Adoption of robotic inguinal hernia repair (courtesy of Intuitive Surgical Inc.)
Adoption of robotic ventral hernia repair (courtesy of Intuitive Surgical Inc.)
Surgeons who regularly offer laparoscopy for inguinal hernia repair comprise an overwhelming minority despite its well established benefits. Adoption rates vary from 14 to 19% in the United States. Many attribute low penetration rates as a testament to the difficulty of the approach, which requires both a comprehensive understanding of the anatomy of Fruchaud’s myopectineal orifice (MPO) as well as the technical skill to surgically intervene within this space. The proposed enabling effect of the robotic instrument has allowed many surgeons to regularly incorporate MIS hernia repair into their practice. This statement underscores a very important concept in that robotic inguinal hernia repair should be considered analogous to the laparoscopic approach performed with a different instrument and as such, well-established principles of posterior hernia repair must be adhered to.
This chapter is dedicated to detailing the robotic transabdominal preperitoneal inguinal hernia repair (r-TAPP) technique implicitly adhering to the principles well established in conventional laparoscopy.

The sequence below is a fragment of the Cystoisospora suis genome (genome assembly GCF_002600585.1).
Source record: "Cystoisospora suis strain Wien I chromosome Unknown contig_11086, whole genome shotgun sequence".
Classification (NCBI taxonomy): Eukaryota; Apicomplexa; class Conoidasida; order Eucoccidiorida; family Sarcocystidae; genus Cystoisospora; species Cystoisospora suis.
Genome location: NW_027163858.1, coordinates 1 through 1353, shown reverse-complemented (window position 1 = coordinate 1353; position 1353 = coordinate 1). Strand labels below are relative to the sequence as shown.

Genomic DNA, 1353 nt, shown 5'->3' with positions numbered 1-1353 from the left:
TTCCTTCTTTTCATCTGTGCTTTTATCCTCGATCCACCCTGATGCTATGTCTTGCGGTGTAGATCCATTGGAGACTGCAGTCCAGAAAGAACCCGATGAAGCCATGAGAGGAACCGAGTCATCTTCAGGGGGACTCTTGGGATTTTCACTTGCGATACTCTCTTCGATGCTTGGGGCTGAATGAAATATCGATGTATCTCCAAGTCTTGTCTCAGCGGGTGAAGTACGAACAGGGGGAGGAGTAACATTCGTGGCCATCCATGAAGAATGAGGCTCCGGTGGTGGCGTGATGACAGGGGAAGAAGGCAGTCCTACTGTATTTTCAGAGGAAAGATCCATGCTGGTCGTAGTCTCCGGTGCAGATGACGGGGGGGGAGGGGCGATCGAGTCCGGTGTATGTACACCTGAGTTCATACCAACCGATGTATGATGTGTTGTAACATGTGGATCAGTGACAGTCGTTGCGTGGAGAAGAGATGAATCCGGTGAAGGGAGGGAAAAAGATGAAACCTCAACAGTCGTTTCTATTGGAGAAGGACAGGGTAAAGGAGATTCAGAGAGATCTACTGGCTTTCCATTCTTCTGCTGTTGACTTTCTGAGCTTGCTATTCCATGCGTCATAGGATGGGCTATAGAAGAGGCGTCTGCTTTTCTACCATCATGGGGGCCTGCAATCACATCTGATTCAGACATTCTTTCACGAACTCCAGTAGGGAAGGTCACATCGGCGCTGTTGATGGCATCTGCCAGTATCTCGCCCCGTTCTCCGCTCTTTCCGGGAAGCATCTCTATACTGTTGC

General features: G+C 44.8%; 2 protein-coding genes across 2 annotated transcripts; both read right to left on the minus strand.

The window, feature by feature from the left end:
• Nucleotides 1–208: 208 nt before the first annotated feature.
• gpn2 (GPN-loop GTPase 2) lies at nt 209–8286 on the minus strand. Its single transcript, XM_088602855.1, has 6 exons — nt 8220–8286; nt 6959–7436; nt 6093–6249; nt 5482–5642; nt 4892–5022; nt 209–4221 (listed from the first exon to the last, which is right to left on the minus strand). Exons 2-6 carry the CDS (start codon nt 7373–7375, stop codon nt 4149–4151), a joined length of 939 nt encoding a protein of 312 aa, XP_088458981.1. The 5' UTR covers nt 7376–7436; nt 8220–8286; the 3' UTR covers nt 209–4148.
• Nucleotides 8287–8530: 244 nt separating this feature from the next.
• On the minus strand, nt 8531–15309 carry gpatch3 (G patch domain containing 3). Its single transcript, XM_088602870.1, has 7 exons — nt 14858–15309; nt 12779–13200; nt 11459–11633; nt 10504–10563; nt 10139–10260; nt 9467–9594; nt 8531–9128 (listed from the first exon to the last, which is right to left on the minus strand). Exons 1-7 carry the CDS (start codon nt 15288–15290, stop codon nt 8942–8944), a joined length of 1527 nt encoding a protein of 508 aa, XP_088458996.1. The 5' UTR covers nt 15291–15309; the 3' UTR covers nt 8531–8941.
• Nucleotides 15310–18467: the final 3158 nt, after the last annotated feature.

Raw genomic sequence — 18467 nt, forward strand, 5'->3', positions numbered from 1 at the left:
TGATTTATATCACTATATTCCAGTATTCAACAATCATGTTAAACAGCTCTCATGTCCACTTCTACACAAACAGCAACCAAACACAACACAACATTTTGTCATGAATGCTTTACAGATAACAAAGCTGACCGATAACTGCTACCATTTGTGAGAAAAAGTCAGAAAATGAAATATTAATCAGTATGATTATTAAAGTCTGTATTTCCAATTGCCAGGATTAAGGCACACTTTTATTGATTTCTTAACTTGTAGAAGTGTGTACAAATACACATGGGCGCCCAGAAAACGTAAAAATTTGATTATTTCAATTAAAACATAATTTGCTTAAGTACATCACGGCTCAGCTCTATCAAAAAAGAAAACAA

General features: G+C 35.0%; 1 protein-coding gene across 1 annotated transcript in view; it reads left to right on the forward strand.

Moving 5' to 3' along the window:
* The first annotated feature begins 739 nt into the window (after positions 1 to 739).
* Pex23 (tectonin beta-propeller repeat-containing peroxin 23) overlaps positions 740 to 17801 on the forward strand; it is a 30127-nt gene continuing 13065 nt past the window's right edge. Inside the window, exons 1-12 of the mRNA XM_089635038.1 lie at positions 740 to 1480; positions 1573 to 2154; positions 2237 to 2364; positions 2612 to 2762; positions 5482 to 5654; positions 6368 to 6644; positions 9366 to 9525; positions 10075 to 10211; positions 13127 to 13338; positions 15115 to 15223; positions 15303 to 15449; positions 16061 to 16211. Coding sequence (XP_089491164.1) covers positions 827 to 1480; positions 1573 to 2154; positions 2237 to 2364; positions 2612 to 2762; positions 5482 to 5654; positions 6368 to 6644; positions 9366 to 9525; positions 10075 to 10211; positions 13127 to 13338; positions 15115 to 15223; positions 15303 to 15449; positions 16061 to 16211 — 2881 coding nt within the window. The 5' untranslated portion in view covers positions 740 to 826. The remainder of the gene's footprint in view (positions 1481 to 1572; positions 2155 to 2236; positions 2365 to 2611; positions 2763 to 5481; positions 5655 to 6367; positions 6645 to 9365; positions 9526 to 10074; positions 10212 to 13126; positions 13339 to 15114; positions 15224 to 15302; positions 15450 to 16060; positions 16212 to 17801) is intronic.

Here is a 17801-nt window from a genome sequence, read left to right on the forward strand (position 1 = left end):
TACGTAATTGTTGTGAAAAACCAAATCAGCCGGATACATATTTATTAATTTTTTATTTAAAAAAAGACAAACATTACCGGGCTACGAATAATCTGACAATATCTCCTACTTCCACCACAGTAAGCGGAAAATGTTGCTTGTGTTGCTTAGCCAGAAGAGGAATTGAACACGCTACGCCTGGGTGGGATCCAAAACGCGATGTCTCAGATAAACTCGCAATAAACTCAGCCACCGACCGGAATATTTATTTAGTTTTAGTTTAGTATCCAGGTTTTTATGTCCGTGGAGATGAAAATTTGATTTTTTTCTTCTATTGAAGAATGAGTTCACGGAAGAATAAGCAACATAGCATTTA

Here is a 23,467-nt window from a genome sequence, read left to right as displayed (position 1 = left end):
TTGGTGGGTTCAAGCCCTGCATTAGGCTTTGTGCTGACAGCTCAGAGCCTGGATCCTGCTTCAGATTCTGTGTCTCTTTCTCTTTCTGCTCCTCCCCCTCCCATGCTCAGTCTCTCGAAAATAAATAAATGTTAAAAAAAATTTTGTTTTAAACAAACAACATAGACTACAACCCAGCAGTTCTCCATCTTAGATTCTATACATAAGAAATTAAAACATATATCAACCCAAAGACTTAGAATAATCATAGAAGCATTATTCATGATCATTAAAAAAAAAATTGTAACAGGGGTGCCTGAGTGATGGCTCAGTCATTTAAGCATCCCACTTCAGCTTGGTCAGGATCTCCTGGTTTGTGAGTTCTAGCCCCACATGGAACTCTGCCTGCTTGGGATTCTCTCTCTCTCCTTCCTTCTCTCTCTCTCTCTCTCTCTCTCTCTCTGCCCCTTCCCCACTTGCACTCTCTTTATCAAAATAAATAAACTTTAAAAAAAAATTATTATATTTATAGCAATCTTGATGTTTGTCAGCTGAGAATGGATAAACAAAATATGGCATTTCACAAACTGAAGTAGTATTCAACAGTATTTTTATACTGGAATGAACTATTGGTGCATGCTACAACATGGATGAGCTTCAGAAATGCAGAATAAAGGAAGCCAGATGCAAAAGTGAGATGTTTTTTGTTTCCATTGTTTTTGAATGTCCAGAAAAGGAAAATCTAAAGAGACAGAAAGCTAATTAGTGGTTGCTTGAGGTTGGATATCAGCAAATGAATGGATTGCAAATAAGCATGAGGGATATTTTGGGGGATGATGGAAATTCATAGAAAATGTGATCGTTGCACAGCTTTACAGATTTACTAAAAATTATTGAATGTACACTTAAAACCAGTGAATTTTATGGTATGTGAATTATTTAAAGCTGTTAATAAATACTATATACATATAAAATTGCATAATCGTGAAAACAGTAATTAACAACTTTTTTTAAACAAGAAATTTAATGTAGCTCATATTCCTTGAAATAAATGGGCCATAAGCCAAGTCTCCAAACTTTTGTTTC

13.2 13.2 Patient Positioning, Trocar Set-up, Docking, and Instrumentation
The patient can either be placed in a conventional supine or lithotomy position. Port position and trocar set-up is analogous to that of traditional laparoscopic repair (Fig. 13.3). We prefer open supraumbilical entry with a 12-mm balloon trocar although an 8.5-mm daVinci (dV) trocar for the 8-mm camera may also be utilized. Either 5-mm or 8-mm instrument trocars are then placed 10 cm lateral to the camera port, irrespective of the site of the hernia.
While there are many options to dock the robot, we prefer docking in between the legs with the patient in a supine lithotomy position (Fig. 13.4). Docking over either hip, however, can also be employed which will achieve equal access to both right and left groins in the setting of bilateral hernias.